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Is Double/Triple/Whatever Extortion Working?
TL;DR: Probably not, in most cases
I think sometimes we in security fall into the trap of mythologizing adversaries. We think that because cybercriminals do one thing very well, they must be good at everything. It turns out, they often aren’t and ransomware is one of those areas where we have to be especially careful. Ransomware groups are good at one thing: creating ransomware and infecting people with ransomware, that doesn’t mean that the people behind ransomware groups are particularly brilliant. I’ve been involved in enough ransomware IR cases to see what happens when some ransomware actors are forced to go off-script and how much they have to fumble around to know that often they are more lucky than brilliant.
Back in 2019 Baltimore was hit with the Robbinhood ransomware and refused to pay the ransom. The actor behind Robbinhood was NOT happy and took to an underground forum and Twitter to mock the mayor of Baltimore and release documents claimed to have been stolen during the attack. It, of course, did not work. Baltimore still refused to pay the ransom. But, it did help keep the ransomware attack on the front page even longer and may have added pressure on the city to pay.
As always with tactics like this, other ransomware actors picked up on and copied this idea. Most notably, MAZE ransomware was the first to create an extortion site rather than just dumping data in underground forums. Extortion sites are now commonplace amongst ransomware groups. In fact, when a new group is discovered one of the first things that researchers (and journalists) want to know is: what is the URL for their extortion site.
Extortion sites have helped drive awareness of the ransomware problem, seeing all of the victims posted to extortion sites and how frequently the sites are updated helps bring focus to the scope of the problem (even though only a small fraction of victims ever have data posted to extortion sites). Extortion sites also bring infamy to various ransomware groups. These sites give journalists and researchers a chance to communicate directly with ransomware groups (when those groups feel like talking), they also serve as a platform for ransomware actors to release statements or issue press releases.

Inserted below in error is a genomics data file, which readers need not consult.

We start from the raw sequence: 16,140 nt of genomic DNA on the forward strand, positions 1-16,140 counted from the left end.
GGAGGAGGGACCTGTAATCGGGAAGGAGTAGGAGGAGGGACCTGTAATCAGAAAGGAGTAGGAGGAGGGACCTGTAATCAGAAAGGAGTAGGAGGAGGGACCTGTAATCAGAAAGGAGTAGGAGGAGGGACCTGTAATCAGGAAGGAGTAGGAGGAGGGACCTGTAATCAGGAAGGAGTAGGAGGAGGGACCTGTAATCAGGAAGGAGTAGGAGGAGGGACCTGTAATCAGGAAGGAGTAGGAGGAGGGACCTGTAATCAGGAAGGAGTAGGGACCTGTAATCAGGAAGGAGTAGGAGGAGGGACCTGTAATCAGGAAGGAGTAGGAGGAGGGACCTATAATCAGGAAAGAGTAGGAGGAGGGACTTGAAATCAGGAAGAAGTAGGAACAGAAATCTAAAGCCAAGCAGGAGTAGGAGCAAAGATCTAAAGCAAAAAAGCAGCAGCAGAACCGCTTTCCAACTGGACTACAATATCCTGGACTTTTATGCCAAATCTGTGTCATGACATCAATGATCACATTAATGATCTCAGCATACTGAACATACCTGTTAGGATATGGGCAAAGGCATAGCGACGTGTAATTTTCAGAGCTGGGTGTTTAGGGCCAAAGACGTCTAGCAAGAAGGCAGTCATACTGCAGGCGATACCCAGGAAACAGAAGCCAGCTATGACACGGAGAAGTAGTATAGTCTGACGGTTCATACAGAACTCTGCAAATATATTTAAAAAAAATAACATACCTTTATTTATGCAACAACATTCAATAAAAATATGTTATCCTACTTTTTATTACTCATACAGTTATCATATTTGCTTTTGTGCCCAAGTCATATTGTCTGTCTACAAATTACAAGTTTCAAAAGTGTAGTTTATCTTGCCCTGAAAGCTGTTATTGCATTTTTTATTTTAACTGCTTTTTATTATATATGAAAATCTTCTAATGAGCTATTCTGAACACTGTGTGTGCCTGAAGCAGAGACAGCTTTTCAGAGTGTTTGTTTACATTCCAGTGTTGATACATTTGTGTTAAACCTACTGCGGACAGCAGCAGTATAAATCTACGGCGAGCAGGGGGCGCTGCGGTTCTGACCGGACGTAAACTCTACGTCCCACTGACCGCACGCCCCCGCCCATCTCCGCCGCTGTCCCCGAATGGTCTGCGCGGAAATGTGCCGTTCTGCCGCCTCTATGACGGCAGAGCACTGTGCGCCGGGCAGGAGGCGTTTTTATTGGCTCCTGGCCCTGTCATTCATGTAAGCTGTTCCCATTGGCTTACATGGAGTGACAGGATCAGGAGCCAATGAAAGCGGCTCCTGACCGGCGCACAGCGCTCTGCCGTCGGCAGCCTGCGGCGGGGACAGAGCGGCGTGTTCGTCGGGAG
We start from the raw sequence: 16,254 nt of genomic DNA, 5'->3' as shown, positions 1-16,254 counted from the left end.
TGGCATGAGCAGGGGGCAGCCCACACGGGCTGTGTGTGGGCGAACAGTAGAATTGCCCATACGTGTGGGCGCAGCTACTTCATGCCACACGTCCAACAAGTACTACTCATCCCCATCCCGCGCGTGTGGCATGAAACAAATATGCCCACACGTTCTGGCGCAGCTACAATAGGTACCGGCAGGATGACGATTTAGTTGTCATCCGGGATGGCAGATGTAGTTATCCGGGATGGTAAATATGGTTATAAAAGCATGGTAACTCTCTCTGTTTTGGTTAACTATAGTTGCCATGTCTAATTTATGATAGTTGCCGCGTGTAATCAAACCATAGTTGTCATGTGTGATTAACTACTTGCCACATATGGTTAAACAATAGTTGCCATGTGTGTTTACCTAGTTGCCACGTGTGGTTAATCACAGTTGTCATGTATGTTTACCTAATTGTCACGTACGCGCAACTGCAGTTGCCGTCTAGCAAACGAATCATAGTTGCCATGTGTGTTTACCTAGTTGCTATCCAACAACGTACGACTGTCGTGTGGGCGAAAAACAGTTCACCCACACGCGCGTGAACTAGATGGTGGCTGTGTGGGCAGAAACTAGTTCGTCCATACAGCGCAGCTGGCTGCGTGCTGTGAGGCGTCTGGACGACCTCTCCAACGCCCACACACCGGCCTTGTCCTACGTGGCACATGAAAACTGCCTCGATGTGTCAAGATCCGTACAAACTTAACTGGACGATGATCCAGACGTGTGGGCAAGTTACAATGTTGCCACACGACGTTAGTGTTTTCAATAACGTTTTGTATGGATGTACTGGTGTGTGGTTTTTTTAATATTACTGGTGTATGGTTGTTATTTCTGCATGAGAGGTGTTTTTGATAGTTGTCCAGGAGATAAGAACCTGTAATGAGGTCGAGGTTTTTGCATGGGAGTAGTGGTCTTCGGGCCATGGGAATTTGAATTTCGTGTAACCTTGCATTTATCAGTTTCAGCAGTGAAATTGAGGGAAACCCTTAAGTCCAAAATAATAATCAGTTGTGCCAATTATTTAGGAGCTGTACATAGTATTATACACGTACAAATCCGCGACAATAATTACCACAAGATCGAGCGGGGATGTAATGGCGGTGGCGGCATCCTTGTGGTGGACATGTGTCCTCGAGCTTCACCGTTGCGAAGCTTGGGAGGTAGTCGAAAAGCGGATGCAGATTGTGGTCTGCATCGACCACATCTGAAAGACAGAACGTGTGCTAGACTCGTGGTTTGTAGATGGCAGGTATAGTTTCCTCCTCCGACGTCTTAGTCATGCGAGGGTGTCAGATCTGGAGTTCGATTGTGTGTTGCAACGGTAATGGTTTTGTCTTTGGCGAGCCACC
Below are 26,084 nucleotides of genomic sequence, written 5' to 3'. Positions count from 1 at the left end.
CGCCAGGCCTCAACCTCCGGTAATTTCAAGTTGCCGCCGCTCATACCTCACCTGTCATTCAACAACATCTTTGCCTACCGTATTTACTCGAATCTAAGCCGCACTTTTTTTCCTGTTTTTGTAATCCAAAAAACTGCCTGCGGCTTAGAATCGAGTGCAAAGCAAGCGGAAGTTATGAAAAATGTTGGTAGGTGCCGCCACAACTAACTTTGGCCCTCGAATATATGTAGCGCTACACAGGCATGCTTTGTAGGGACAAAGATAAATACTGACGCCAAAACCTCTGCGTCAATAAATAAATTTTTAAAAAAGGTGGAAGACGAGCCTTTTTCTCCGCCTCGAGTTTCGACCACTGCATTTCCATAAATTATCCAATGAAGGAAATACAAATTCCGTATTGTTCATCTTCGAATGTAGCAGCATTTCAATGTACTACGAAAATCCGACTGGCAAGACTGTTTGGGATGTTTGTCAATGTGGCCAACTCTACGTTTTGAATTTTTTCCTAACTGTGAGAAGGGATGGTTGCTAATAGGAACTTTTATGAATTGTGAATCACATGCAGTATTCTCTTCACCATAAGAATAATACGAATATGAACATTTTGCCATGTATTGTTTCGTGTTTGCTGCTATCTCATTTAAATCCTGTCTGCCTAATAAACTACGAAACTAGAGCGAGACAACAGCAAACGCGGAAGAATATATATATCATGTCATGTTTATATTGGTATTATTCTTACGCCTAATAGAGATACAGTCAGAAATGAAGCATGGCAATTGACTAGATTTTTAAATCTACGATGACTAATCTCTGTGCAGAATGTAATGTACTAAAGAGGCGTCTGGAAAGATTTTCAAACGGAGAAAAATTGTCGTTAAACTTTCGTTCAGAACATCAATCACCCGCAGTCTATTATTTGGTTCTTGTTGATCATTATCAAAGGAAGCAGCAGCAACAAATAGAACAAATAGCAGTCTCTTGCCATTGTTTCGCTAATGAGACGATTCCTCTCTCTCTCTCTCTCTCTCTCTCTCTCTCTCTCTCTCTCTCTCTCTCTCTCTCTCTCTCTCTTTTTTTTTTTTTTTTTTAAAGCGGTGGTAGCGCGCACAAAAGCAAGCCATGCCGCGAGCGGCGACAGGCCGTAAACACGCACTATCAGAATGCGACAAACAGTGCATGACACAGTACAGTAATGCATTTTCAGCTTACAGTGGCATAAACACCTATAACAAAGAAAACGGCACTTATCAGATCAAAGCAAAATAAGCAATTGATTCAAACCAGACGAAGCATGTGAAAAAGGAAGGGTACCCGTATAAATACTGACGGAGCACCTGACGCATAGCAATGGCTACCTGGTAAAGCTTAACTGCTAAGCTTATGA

But, do extortion sites actually help ransomware groups make more money? Maybe they worked initially, but now that organizations have seen that there is no financial consequence for have your data published on one these extortion sites, what is the incentive for most organizations to pay? If a victim is not going to pay to decrypt their files, there really isn’t a reason to pay to get those files taken down from an extortion site.
Ransomware groups are starting to realize this. Fewer victims are having data posted to ransomware extortion sites [Full disclosure: Adam used my research in his story] despite the fact that ransomware attacks are up this year. You can see from the chart below that the number of victims posted to ransomware extortion sites in June was the lowest since September of 2020. Again, we aren’t seeing a slowdown in ransomware attacks and, to the best of my knowledge, we aren’t seeing an increase in the percentage of victims paying the ransom it’s just that the threat of “double extortion” doesn’t carry as much weight as it did.
One exception to this guidance, appears to be healthcare. There have been a number of healthcare providers who appeared on extortion site only to be removed shortly after and there was the absolutely sickening blackmail of Vastaamo patients (though, that was not a ransomware attack).
Prior to the REvil shutdown, Valéry Marchive had noted a slowdown in their extortion site publishing. Instead of weeks between an attack and publication it was now often taking months. This could have been a sign of disorganization amongst the REvil group, or it could be that they figured out “double extortion” wasn’t working and they were taking more time to cajole victims into paying.
Finally, there is the expansion of the extortion ecosystem. Ransomware groups using call centers to notify victim’s customers or threatening DDoS attacks or releasing sensitive data on executives. At first these might seem like an escalation of an effective strategy, but if the strategy was working why would they need to escalate? I think that, with rare exceptions, double/triple/whatever extortion is not as an effective tactic as ransomware actors (and many of us) first assumed. Which is why it is as much of a mistake to assume your adversary is a super genius as it is to underestimate them.